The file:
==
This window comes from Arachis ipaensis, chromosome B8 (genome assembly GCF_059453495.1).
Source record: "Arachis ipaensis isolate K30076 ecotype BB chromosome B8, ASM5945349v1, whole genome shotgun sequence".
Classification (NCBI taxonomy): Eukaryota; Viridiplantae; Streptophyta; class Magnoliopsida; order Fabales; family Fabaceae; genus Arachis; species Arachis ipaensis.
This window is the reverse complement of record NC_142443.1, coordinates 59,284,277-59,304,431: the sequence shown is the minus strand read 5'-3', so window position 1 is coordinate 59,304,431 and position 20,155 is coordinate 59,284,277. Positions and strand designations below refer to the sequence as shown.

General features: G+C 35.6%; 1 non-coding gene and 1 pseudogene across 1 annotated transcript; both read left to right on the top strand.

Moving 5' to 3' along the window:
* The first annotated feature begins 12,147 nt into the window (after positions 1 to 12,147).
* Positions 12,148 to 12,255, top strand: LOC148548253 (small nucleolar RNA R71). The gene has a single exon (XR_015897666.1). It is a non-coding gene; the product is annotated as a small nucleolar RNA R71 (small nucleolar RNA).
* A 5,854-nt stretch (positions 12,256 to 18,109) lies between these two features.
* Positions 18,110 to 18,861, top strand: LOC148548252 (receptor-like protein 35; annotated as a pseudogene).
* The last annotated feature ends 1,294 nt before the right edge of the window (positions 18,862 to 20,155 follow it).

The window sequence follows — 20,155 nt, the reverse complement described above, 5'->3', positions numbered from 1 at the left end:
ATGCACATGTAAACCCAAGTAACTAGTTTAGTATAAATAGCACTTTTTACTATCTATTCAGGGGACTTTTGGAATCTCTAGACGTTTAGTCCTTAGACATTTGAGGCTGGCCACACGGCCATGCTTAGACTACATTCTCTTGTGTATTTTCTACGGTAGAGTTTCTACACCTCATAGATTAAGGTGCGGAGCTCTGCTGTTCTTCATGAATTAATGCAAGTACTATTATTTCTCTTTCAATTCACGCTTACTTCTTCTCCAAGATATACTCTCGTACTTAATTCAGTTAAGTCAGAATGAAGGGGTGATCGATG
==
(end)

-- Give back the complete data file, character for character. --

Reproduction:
This window comes from Arachis ipaensis, chromosome B8 (genome assembly GCF_059453495.1).
Source record: "Arachis ipaensis isolate K30076 ecotype BB chromosome B8, ASM5945349v1, whole genome shotgun sequence".
Classification (NCBI taxonomy): Eukaryota; Viridiplantae; Streptophyta; class Magnoliopsida; order Fabales; family Fabaceae; genus Arachis; species Arachis ipaensis.
This window is the reverse complement of record NC_142443.1, coordinates 59,284,277-59,304,431: the sequence shown is the minus strand read 5'-3', so window position 1 is coordinate 59,304,431 and position 20,155 is coordinate 59,284,277. Positions and strand designations below refer to the sequence as shown.

General features: G+C 35.6%; 1 non-coding gene and 1 pseudogene across 1 annotated transcript; both read left to right on the top strand.

Moving 5' to 3' along the window:
* The first annotated feature begins 12,147 nt into the window (after positions 1 to 12,147).
* Positions 12,148 to 12,255, top strand: LOC148548253 (small nucleolar RNA R71). The gene has a single exon (XR_015897666.1). It is a non-coding gene; the product is annotated as a small nucleolar RNA R71 (small nucleolar RNA).
* A 5,854-nt stretch (positions 12,256 to 18,109) lies between these two features.
* Positions 18,110 to 18,861, top strand: LOC148548252 (receptor-like protein 35; annotated as a pseudogene).
* The last annotated feature ends 1,294 nt before the right edge of the window (positions 18,862 to 20,155 follow it).

The window sequence follows — 20,155 nt, the reverse complement described above, 5'->3', positions numbered from 1 at the left end:
ATGCACATGTAAACCCAAGTAACTAGTTTAGTATAAATAGCACTTTTTACTATCTATTCAGGGGACTTTTGGAATCTCTAGACGTTTAGTCCTTAGACATTTGAGGCTGGCCACACGGCCATGCTTAGACTACATTCTCTTGTGTATTTTCTACGGTAGAGTTTCTACACCTCATAGATTAAGGTGCGGAGCTCTGCTGTTCTTCATGAATTAATGCAAGTACTATTATTTCTCTTTCAATTCACGCTTACTTCTTCTCCAAGATATACTCTCGTACTTAATTCAGTTAAGTCAGAATGAAGGGGTGATCGATG